“I was talking to Justin Peroff [Broken Social Scene] about our bands, and he was talking about bands from 2002-2004, and he said ‘everyone’s doing indie, and then come you guys and, I’m not sure what you guys are doing – The Clash? The Police?’. And I put that in the realm of 2003-2012. And then in 2012 that’s when things really shifted… I was around people who were very successful in creating a career for themselves out of social media, and it definitely is a different mindset. And the people who thrived are very different from the people who thrived before.”
“You know what I didn’t have before when we were playing before in that 2007-2008 era: you start to take things for granted.“
With that shift came more sinister implications. The Brexit referendum and US Presidential election in 2016 were later revealed to have been heavily impacted by social media targeting. This would be echoed in various elections across countries, notably in Brazil, and continues to be a problem for the rise in partisanship noted within the United States.
“I feel like we have this model that all progress is progress. Do you know what I mean? And it’s not. As in, progress being attached to a good thing. And then there’s this insane idea that young people know better than old people… People who are older than me know a lot of things that I don’t. And social media really plays on that. It intensifies generational gaps, and coming together with the things you like in your own bubble. I mean, we all know it, we all know it’s tearing people apart.”
But with that emerging knowledge, comes hope. “I do think we’re coming out of it now. I think people are finally tired of it. It was exciting for a bit, like ‘hey look at the pictures I can take with so-and-so, or doing this thing or whatever’, but we’ve gone through every possible scenario and now it’s almost a joke of itself. When you look at people now, it’s them making fun of themselves for doing things on social media. So maybe this is, hopefully this is, the final death throe of it.”
“ I feel like we have this model that all progress is progress. Do you know what I mean? And it’s not.”
We pivot to talking about the artwork. I ask Jay about his painting that is now the album’s artwork.
“The subject of that painting, I called it ‘Hurricane Boys’. It’s supposed to be a kind of representation of me and Eon when we were younger. And it’s as boys when they’re just at the beginning of adolescence, just starting to become men. So they’re pretending to be older than they are, and developing the insecurities and whatever armour that they’ll wear throughout life.”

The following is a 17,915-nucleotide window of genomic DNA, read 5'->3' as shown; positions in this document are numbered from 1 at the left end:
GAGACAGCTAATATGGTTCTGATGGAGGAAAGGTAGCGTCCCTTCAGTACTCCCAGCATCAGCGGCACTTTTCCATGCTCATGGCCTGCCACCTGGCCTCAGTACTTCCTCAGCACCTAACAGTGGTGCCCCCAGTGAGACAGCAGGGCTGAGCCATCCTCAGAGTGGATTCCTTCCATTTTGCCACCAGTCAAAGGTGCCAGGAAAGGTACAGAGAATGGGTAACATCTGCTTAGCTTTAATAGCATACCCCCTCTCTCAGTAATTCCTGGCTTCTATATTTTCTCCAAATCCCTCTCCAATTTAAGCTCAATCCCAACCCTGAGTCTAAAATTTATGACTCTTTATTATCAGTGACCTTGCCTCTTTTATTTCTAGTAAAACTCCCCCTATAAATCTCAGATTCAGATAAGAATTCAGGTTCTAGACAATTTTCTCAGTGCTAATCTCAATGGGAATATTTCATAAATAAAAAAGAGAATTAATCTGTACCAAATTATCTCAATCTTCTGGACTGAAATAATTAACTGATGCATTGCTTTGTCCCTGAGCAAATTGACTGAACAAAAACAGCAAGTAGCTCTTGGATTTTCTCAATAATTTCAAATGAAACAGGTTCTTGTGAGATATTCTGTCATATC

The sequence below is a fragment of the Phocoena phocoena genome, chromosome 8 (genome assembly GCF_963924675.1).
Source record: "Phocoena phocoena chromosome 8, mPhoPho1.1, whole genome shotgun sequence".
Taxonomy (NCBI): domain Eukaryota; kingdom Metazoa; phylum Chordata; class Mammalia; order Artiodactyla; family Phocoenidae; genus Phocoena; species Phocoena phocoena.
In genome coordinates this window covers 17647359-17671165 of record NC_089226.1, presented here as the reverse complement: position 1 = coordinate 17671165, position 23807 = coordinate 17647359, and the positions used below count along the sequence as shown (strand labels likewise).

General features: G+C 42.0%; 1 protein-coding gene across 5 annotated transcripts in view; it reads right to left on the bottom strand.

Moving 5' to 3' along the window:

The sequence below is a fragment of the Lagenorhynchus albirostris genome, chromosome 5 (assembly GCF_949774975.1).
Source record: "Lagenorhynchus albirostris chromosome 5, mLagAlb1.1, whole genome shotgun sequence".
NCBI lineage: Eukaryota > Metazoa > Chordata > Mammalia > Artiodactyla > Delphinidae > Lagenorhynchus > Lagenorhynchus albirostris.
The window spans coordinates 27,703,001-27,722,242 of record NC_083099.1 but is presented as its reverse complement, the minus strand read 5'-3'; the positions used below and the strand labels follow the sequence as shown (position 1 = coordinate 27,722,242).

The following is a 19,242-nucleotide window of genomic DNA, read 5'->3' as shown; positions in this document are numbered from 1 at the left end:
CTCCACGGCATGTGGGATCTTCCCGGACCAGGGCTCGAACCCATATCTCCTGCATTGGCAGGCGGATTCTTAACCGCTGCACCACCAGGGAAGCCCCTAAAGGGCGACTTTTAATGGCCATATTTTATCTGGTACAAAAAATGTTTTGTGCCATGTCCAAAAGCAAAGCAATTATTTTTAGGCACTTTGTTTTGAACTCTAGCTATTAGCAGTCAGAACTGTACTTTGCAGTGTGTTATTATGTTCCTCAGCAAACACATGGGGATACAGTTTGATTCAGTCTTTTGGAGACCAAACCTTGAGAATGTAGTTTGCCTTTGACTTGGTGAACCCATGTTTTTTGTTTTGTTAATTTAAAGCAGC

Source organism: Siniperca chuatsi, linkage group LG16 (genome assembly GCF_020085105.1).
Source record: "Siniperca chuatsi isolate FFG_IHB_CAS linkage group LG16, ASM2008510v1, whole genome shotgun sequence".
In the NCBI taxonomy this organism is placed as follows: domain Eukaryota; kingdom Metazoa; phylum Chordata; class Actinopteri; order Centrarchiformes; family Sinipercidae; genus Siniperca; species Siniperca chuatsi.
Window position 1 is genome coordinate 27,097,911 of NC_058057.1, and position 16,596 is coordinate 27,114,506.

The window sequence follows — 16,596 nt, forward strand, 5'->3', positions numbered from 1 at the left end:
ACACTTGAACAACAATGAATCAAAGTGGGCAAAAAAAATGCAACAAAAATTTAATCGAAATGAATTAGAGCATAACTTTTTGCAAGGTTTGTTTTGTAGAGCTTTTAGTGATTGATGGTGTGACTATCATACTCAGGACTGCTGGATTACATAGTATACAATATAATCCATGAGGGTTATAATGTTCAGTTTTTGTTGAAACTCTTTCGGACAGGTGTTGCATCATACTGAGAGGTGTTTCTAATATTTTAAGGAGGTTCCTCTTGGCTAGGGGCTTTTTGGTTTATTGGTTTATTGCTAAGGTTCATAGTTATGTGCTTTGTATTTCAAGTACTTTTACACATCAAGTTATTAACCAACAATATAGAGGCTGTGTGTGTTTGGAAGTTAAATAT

In their time away from the band, the two of them were able to reflect and grow. I can’t help but think that was instrumental in developing his take on the themes of vulnerability and passionate jubilance as he explains their presence on the album and its artwork.
“So the idea about the album is how at some point you develop all these things – and it’s all people, not just boys – you develop these ways of being and modes of survival through trauma just to survive, mainly so that your ego can survive. And then when you get to a certain age, some kind of hurricane happens in your life, and that’s where you’ll meet yourself. And it’ll rip you apart, because that armour doesn’t actually help you get through life, it only gets you so far. It won’t take you to being fully realized. Not everyone does it. There are people who will go their entire lives and turn around and say, ‘this is not something I’m willing to confront’. And there’s a cost to that. There’s a cost to not dealing with yourself.”
“With the painting, what I wanted to show was that confidence and that feeling of invincibility but also the clear vulnerability of these two boys, and this storm that’s coming at them. Their nakedness in the face of these natural forces which are way more powerful than them. And the moon for me is supposed to be this cycle of realization… Usually my paintings aren’t super symbolic like that, but when it comes to an album cover you get to have fun because everything does mean something. And so the focus for me was more on the subject of these two boys being at the beginning of this journey.”
I ask him if he still feels like they are a couple of boys, in terms of music. “We met when we were eighteen, and yeah I still do. You don’t want to lose that fire. And I think that’s the danger, you can lose that curiosity you have towards life when you live in fear. So with the band, that’s like the dream, right? Like, ‘what do you want to be when you grow up?’ ‘I want to pick up a guitar.’